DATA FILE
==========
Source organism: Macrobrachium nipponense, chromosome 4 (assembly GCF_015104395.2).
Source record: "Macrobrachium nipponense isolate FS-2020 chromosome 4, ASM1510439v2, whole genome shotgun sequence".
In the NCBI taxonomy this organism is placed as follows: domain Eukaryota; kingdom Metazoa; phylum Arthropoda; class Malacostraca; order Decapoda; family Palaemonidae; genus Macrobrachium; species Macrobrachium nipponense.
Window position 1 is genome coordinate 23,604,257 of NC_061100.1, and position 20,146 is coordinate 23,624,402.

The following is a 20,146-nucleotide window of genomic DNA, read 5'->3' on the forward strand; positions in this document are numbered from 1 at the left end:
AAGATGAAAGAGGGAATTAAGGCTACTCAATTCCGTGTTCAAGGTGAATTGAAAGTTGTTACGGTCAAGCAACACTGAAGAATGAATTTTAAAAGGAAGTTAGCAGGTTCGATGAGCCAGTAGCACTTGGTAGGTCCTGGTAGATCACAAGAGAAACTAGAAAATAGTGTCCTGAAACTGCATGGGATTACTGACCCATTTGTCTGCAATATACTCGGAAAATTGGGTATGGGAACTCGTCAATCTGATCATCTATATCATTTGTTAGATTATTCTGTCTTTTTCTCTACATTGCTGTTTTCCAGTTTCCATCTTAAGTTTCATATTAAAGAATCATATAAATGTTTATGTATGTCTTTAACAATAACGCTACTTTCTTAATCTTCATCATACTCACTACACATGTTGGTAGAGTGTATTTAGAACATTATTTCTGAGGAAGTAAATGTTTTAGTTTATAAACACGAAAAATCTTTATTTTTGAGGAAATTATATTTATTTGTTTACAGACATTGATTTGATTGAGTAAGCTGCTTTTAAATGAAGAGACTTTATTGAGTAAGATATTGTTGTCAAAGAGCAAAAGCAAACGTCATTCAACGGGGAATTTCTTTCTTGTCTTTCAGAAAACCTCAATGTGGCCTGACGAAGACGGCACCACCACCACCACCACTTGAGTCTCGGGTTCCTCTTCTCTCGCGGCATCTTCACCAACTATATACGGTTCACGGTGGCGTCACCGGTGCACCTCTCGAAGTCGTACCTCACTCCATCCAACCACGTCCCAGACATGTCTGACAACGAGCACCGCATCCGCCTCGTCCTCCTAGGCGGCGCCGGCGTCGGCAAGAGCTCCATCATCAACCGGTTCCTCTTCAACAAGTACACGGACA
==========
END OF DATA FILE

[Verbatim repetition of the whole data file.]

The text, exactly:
Source organism: Macrobrachium nipponense, chromosome 4 (assembly GCF_015104395.2).
Source record: "Macrobrachium nipponense isolate FS-2020 chromosome 4, ASM1510439v2, whole genome shotgun sequence".
In the NCBI taxonomy this organism is placed as follows: domain Eukaryota; kingdom Metazoa; phylum Arthropoda; class Malacostraca; order Decapoda; family Palaemonidae; genus Macrobrachium; species Macrobrachium nipponense.
Window position 1 is genome coordinate 23,604,257 of NC_061100.1, and position 20,146 is coordinate 23,624,402.

The following is a 20,146-nucleotide window of genomic DNA, read 5'->3' on the forward strand; positions in this document are numbered from 1 at the left end:
AAGATGAAAGAGGGAATTAAGGCTACTCAATTCCGTGTTCAAGGTGAATTGAAAGTTGTTACGGTCAAGCAACACTGAAGAATGAATTTTAAAAGGAAGTTAGCAGGTTCGATGAGCCAGTAGCACTTGGTAGGTCCTGGTAGATCACAAGAGAAACTAGAAAATAGTGTCCTGAAACTGCATGGGATTACTGACCCATTTGTCTGCAATATACTCGGAAAATTGGGTATGGGAACTCGTCAATCTGATCATCTATATCATTTGTTAGATTATTCTGTCTTTTTCTCTACATTGCTGTTTTCCAGTTTCCATCTTAAGTTTCATATTAAAGAATCATATAAATGTTTATGTATGTCTTTAACAATAACGCTACTTTCTTAATCTTCATCATACTCACTACACATGTTGGTAGAGTGTATTTAGAACATTATTTCTGAGGAAGTAAATGTTTTAGTTTATAAACACGAAAAATCTTTATTTTTGAGGAAATTATATTTATTTGTTTACAGACATTGATTTGATTGAGTAAGCTGCTTTTAAATGAAGAGACTTTATTGAGTAAGATATTGTTGTCAAAGAGCAAAAGCAAACGTCATTCAACGGGGAATTTCTTTCTTGTCTTTCAGAAAACCTCAATGTGGCCTGACGAAGACGGCACCACCACCACCACCACTTGAGTCTCGGGTTCCTCTTCTCTCGCGGCATCTTCACCAACTATATACGGTTCACGGTGGCGTCACCGGTGCACCTCTCGAAGTCGTACCTCACTCCATCCAACCACGTCCCAGACATGTCTGACAACGAGCACCGCATCCGCCTCGTCCTCCTAGGCGGCGCCGGCGTCGGCAAGAGCTCCATCATCAACCGGTTCCTCTTCAACAAGTACACGGACA